What’s in the Budget?
This budget includes a total of $908 million to assist Aboriginal Peoples:
- $30 million to support K-12 education for students to receive comparable education whether the classroom is located on or off reserve.
- $330 million funding extension for safe drinking water on reserves.
- $10 million over two years to address violence against women and the disturbingly high number of missing and murdered Aboriginal women. This funding is acceptable, but does not deal with the approximately 500 Aboriginal women have gone missing in the last two decades.
- $53 million to further progress on developing partnerships with First Nation organizations, provincial and territorial governments on the delivery of child and family services.
- $199 million to implement Indian Residential Schools Settlement was anticipated, as about 150,000 Aboriginal Peoples were forced to attend government schools over the last century.
- $285 million to improve Aboriginal health outcomes by renewing investments in the Aboriginal Diabetes Initiative, Youth Suicide Prevention Strategy, maternal and child health programs, Aboriginal Health Human Resource Initiative; and the Aboriginal Health Transition Fund.
What does it mean for Aboriginal Peoples?
The graduation and employment rates for Aboriginal Peoples are the lowest in the country. Investing $2 billion in education, educational facilities, language instruction and skills development was needed in this area alone. Not lifting the 2% funding cap on First Nation core services in place since 1996, is discriminatory. The cap means increased tuition levels, equates to fewer students each year. In the first half of this decade, more than 10,000 students who might have become entrepreneurs, health-care providers or skilled laborers, have been denied.
Aboriginal Peoples endure the worst water conditions in Canada. The federal government funds require the communities to put up 20% of the project funding for water and wastewater projects, which is an almost impossible amount for any community. It also signals that the federal government will be pushing Aboriginal communities into P3s to finance their water infrastructure.
The supply of affordable housing has not kept pace with the growing Aboriginal Peoples demographics. Aboriginal housing falls significantly short of the $2.5 billion target set out by housing experts and advocates. The federal budget once again falls significantly short in addressing the social and on-reserve Aboriginal housing needs.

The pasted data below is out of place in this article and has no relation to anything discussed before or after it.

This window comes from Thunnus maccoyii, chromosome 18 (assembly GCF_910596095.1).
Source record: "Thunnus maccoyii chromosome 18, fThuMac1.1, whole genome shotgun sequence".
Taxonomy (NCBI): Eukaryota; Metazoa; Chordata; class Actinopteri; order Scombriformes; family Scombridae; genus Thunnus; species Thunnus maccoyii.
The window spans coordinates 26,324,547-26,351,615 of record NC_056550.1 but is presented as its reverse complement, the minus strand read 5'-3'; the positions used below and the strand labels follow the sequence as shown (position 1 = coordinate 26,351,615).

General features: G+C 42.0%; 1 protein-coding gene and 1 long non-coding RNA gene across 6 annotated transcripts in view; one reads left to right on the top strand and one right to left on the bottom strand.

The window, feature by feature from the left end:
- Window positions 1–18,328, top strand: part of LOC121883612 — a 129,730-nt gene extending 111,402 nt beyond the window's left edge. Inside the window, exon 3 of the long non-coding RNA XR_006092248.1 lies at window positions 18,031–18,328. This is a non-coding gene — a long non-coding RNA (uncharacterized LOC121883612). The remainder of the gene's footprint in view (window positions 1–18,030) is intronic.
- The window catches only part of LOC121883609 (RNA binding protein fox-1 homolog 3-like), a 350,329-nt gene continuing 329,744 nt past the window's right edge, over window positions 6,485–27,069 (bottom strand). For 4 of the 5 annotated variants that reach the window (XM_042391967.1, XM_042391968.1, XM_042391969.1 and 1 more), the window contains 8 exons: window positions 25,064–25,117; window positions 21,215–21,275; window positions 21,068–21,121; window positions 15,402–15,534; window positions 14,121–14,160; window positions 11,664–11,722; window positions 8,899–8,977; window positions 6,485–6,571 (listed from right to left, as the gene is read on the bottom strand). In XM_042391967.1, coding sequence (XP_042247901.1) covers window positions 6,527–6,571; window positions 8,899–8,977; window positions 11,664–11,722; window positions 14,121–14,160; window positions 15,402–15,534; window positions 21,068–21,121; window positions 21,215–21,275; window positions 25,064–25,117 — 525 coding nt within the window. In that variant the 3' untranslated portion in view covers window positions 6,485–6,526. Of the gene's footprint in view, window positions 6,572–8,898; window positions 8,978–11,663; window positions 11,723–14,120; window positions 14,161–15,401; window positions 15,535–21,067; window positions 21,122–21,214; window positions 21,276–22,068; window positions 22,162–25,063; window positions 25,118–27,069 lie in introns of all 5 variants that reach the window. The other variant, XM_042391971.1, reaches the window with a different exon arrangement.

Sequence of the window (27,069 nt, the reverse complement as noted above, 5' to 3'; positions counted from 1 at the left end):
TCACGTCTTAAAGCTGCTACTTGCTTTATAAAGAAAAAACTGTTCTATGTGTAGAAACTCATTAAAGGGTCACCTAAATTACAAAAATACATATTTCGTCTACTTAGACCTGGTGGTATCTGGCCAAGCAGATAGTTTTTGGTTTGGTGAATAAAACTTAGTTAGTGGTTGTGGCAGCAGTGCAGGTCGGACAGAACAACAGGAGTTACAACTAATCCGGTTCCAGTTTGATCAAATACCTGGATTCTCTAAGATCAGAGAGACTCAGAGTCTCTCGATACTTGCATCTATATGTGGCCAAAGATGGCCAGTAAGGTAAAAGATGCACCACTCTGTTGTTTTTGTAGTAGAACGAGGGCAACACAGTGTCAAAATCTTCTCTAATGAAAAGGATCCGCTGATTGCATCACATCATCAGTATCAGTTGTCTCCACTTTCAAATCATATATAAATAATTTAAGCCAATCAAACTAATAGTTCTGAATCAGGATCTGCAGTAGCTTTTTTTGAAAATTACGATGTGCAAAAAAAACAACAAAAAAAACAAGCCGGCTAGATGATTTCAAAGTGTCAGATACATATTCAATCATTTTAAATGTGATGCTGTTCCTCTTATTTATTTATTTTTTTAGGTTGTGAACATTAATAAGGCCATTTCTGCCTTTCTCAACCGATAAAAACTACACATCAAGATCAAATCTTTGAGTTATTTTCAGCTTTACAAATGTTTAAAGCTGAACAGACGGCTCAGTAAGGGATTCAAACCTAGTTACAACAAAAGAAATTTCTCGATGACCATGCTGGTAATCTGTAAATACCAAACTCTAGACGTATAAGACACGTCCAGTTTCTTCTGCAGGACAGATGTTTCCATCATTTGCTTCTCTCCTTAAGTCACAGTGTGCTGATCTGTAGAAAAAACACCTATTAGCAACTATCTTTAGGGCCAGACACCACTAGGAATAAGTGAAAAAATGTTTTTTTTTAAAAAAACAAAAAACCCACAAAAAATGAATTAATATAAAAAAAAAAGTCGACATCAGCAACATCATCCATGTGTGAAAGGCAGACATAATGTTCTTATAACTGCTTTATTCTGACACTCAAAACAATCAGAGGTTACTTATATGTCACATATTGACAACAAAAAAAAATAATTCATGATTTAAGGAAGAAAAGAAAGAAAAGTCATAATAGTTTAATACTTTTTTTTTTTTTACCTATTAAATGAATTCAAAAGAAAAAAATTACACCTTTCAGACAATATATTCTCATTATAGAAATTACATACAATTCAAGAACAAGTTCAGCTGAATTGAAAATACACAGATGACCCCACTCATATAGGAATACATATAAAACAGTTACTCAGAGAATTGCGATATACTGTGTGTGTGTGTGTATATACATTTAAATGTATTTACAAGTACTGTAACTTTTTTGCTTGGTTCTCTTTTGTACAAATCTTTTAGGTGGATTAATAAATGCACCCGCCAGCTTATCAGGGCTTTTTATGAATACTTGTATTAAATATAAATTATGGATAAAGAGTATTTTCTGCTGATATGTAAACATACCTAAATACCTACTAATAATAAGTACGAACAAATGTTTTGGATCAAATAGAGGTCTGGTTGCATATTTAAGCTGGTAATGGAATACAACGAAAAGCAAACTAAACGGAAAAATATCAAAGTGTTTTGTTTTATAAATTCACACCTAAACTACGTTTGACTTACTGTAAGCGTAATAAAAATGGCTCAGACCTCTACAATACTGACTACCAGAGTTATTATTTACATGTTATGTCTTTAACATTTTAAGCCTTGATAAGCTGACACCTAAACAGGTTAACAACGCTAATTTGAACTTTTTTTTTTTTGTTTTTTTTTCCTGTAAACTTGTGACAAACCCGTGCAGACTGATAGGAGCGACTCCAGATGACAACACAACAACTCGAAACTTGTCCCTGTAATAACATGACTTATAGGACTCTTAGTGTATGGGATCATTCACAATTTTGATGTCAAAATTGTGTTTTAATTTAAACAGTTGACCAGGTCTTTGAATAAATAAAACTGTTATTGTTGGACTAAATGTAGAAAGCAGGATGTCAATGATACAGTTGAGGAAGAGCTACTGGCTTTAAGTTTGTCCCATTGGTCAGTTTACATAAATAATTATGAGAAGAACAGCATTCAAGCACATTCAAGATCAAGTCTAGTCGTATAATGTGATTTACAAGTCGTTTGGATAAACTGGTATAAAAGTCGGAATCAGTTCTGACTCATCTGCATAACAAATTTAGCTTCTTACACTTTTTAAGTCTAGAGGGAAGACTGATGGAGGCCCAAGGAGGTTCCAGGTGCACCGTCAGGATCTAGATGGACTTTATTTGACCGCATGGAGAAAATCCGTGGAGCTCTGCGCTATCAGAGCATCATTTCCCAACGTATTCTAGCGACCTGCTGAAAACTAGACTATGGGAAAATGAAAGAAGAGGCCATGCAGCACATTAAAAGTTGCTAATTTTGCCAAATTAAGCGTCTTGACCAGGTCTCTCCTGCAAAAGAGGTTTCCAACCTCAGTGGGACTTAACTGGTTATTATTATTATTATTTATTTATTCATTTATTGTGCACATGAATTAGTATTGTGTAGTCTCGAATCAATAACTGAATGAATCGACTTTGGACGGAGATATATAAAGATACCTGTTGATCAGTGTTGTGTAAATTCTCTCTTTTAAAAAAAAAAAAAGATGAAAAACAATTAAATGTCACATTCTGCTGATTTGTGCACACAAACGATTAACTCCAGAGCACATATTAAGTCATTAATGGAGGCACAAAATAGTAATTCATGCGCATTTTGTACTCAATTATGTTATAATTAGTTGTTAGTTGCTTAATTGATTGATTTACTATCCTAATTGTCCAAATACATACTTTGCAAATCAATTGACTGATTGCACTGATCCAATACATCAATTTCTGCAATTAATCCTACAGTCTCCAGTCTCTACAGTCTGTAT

What would be better choices?
This year’s federal budget could have laid out a plan that would meet the needs of Aboriginal Peoples – fully funded water developments, green ventures and housing projects that would create jobs and enhance Aboriginal public services to lay the foundations for a stronger economy and a more equal society.
The budget could have demonstrated that there is a better way to reach fiscal balance through smart investments instead of the historic “budget band aid” approach to Aboriginal Peoples. The federal government had the ability to strengthen relationships with National Aboriginal Leaders by basing the budget on enhanced collaboration, effective working partnerships and mutual respect. In that spirit, the Federal Government should have addressed the “Kelowna Accord budget” (this is the same government that cut the Kelowna Accord that was previously committed to) to assist in closing the gap in the quality of life that now exists between Aboriginal Peoples and other Canadians. The ultimate goal of this effort was to address the serious conditions that contribute to poverty among Aboriginal Peoples and to ensure that they can more fully benefit from and contribute to Canada’s prosperity. In adopting the “Kelowna Accord budget,” all parties were committed to move forward in ways that build on the principles enshrined in the Constitution including the recognition and affirmation of existing Aboriginal and treaty rights.
The discriminatory levels of funding for First Nations child protection agencies must be ended. The Commitment to the rights of Indigenous peoples has been weakened by the failure to support the UN Declaration on the Rights of Indigenous Peoples. That position must be reversed.
Aboriginal Peoples continue to face high infant mortality rates and low life expectancy. Because of unique genetic, social and lifestyle circumstances, they are three to five times more likely than the general population to be diagnosed with diabetes. Suicide rates between three and 11 times higher than the national average, means there is a suicide epidemic occurring among the aboriginal youth population in Canada. In fact, suicide is now the number-one cause of death in this population, which also happens to be the fastest-growing population in Canada. A strategic health plan and annual allotments of funding are needed rather than “piecemeal” announcements, which don’t allow for better long term planning.